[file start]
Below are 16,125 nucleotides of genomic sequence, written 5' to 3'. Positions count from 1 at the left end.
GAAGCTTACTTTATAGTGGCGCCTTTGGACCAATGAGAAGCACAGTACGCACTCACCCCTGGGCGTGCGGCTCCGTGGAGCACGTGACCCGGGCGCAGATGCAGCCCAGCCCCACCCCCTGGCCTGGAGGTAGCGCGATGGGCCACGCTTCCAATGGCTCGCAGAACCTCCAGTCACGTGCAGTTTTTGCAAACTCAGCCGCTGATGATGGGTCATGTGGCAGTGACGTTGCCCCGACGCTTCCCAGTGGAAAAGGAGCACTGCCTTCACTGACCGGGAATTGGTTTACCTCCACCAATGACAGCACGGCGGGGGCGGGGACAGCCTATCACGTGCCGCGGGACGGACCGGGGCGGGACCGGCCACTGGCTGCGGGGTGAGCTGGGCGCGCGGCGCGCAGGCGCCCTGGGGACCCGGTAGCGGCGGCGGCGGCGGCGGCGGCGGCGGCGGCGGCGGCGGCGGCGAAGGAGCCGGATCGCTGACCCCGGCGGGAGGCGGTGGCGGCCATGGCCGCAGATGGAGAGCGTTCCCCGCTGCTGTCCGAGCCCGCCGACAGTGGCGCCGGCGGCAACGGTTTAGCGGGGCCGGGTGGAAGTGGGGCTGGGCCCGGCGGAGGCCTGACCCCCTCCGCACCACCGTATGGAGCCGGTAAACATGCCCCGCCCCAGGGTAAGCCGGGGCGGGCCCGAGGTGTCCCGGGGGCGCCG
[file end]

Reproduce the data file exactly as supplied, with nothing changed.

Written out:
Below are 16,125 nucleotides of genomic sequence, written 5' to 3'. Positions count from 1 at the left end.
GAAGCTTACTTTATAGTGGCGCCTTTGGACCAATGAGAAGCACAGTACGCACTCACCCCTGGGCGTGCGGCTCCGTGGAGCACGTGACCCGGGCGCAGATGCAGCCCAGCCCCACCCCCTGGCCTGGAGGTAGCGCGATGGGCCACGCTTCCAATGGCTCGCAGAACCTCCAGTCACGTGCAGTTTTTGCAAACTCAGCCGCTGATGATGGGTCATGTGGCAGTGACGTTGCCCCGACGCTTCCCAGTGGAAAAGGAGCACTGCCTTCACTGACCGGGAATTGGTTTACCTCCACCAATGACAGCACGGCGGGGGCGGGGACAGCCTATCACGTGCCGCGGGACGGACCGGGGCGGGACCGGCCACTGGCTGCGGGGTGAGCTGGGCGCGCGGCGCGCAGGCGCCCTGGGGACCCGGTAGCGGCGGCGGCGGCGGCGGCGGCGGCGGCGGCGGCGGCGGCGGCGAAGGAGCCGGATCGCTGACCCCGGCGGGAGGCGGTGGCGGCCATGGCCGCAGATGGAGAGCGTTCCCCGCTGCTGTCCGAGCCCGCCGACAGTGGCGCCGGCGGCAACGGTTTAGCGGGGCCGGGTGGAAGTGGGGCTGGGCCCGGCGGAGGCCTGACCCCCTCCGCACCACCGTATGGAGCCGGTAAACATGCCCCGCCCCAGGGTAAGCCGGGGCGGGCCCGAGGTGTCCCGGGGGCGCCG